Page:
If revolutions inevitably eat their own, the Cuban revolution wasted little time before taking a big bite out of its gay population. In the mid-'60s, many gays were hauled off to concentration camps, among them Reinaldo Arenas, who had the unfortunate distinction of being both gay and a writer. Over the course of his rather short life--he committed suicide in New York City at age 47--Arenas managed to amass an international reputation as a poet and novelist while publishing next to nothing in Cuba itself. This is tragically ironic when you consider that Arenas' work was, literally and figuratively, grounded in his native soil. One of his earliest memories was of eating dirt. And as we learn in Before Night Falls, a movie based on Arenas' 1993 memoir, he was more or less forced to eat dirt his whole life. Directed by Julian Schnabel, Before Night Falls is entranced with the lush greens of the Cuban countryside, the bright white light of the sun and the glistening brown skin of people who seem born to enjoy themselves. Yet the movie doesn't shy away from the degradations Arenas had to endure--the arrests, the interrogations, the imprisonments, the suicide attempts, all because he insisted on his own meaning for the phrase "Cuba Libre." Spain's Javier Bardem, who's received an Oscar nomination, gives a performance that's both silky and determined. Bardem has sad eyes and a slight slump to his shoulders, and you start to wonder whether he's ferocious enough to play Arenas. But there's more than one kind of ferocity in this world. Arenas, who claimed to have had sex with 5,000 men by the time he was 25, was ferociously sensual.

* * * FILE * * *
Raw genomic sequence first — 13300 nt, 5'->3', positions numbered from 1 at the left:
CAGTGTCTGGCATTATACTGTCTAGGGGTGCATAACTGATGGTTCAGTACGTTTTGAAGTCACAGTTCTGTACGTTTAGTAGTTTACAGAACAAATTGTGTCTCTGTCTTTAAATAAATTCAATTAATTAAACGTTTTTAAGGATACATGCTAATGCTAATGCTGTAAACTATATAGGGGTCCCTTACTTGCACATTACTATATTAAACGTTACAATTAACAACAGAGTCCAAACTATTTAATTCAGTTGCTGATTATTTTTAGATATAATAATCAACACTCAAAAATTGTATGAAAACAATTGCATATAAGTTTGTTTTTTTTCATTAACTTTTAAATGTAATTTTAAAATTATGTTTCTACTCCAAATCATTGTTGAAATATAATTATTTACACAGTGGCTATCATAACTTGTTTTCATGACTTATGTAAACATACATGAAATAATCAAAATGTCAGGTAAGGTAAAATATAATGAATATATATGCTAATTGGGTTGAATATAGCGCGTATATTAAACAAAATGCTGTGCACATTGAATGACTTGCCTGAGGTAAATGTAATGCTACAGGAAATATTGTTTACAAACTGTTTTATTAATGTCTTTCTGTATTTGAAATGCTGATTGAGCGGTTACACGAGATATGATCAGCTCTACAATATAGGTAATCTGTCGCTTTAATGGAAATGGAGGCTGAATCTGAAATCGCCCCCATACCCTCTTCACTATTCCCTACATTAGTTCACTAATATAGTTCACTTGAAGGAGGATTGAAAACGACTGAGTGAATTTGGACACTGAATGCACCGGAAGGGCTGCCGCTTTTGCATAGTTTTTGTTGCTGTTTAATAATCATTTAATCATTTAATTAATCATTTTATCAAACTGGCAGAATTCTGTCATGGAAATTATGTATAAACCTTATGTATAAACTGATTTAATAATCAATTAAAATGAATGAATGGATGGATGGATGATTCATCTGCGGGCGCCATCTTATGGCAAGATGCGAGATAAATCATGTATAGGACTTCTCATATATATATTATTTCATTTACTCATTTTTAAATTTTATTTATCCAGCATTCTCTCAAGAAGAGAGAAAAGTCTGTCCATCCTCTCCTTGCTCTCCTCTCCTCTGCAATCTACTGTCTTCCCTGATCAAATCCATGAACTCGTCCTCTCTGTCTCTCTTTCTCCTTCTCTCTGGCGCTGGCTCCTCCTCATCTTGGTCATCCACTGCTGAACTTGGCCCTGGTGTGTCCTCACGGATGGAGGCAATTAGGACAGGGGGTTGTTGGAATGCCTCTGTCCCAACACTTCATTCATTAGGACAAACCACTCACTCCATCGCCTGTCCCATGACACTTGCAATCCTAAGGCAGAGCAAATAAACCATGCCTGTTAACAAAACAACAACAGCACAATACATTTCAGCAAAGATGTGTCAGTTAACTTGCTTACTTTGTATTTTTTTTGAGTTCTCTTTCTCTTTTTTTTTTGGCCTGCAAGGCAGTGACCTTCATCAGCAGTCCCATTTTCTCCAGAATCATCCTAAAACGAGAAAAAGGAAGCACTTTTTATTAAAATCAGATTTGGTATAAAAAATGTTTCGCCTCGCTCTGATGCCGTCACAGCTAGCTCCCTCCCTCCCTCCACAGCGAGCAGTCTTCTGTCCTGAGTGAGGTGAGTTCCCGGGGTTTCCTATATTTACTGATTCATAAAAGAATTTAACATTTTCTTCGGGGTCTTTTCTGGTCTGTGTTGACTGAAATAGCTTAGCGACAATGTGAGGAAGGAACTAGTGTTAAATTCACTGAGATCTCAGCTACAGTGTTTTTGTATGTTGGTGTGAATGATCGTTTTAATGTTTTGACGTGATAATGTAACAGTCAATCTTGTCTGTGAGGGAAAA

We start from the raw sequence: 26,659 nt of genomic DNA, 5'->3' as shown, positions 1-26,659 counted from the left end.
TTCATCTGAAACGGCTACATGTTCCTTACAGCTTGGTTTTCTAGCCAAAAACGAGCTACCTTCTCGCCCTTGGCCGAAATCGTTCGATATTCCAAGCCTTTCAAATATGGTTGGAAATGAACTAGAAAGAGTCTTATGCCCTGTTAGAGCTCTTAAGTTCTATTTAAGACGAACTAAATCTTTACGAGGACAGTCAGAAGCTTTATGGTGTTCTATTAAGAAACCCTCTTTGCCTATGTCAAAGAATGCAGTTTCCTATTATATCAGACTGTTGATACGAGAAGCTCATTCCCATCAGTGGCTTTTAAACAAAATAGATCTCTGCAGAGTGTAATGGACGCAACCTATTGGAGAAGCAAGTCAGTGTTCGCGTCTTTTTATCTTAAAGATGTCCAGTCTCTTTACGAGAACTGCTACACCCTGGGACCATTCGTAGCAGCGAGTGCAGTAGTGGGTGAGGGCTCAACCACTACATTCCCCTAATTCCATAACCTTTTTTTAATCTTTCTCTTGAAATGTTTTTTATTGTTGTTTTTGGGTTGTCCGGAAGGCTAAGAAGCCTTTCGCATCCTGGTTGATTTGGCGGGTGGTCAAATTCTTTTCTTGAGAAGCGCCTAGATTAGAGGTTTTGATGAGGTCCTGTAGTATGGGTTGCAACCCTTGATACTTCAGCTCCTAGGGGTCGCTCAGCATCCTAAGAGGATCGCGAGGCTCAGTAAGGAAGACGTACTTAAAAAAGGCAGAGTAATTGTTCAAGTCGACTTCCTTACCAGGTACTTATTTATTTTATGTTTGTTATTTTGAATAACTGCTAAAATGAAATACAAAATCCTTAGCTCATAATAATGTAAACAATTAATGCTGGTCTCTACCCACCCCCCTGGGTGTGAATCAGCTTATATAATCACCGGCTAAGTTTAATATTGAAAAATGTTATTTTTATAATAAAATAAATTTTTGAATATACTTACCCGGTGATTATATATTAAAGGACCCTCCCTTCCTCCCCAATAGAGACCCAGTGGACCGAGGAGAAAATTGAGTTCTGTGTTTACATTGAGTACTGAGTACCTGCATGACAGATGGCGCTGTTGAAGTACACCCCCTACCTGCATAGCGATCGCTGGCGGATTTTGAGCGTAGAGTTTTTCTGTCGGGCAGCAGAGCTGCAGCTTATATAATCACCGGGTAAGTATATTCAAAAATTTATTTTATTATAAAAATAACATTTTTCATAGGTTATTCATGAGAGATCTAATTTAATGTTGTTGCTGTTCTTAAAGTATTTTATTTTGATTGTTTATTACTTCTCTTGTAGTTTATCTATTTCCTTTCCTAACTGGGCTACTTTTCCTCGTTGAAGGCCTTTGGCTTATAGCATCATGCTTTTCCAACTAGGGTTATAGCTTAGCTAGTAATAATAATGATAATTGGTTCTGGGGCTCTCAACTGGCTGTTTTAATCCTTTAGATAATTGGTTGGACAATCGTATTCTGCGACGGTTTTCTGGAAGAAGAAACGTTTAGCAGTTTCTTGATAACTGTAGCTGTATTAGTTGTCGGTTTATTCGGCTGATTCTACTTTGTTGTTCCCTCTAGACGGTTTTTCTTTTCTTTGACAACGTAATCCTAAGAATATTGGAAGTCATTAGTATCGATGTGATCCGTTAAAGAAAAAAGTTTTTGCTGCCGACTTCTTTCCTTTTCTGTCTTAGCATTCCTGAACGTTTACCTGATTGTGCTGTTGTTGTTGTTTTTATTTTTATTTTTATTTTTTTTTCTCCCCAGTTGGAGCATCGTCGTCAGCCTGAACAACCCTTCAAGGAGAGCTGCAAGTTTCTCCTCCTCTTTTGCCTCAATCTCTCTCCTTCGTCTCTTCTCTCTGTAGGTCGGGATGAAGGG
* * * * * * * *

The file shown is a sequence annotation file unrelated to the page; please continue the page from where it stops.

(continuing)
Schnabel, who co-wrote the script, leaves out all but a few of those sexual encounters, but he can hardly be said to have stinted on sensuality. Before Night Falls is full of beautiful men and their beautiful bodies, so much so that we recoil when an older writer issues a warning to Arenas regarding Castro's Cuba: "Beauty is the enemy." And speaking of beauty, Johnny Depp has a jaw-dropping cameo as Bon Bon, a transvestite who smuggles Arenas' manuscripts out of prison via that place in the human body where the sun don't shine. When did this actor develop such balls-to-the-walls courage? And is it not a fitting tribute to a man who, no matter what was thrown at him, found a way to both get on with his life and get it all down on paper? "Why do you write?" someone asks Arenas at one point. His one-word answer: "Revenge."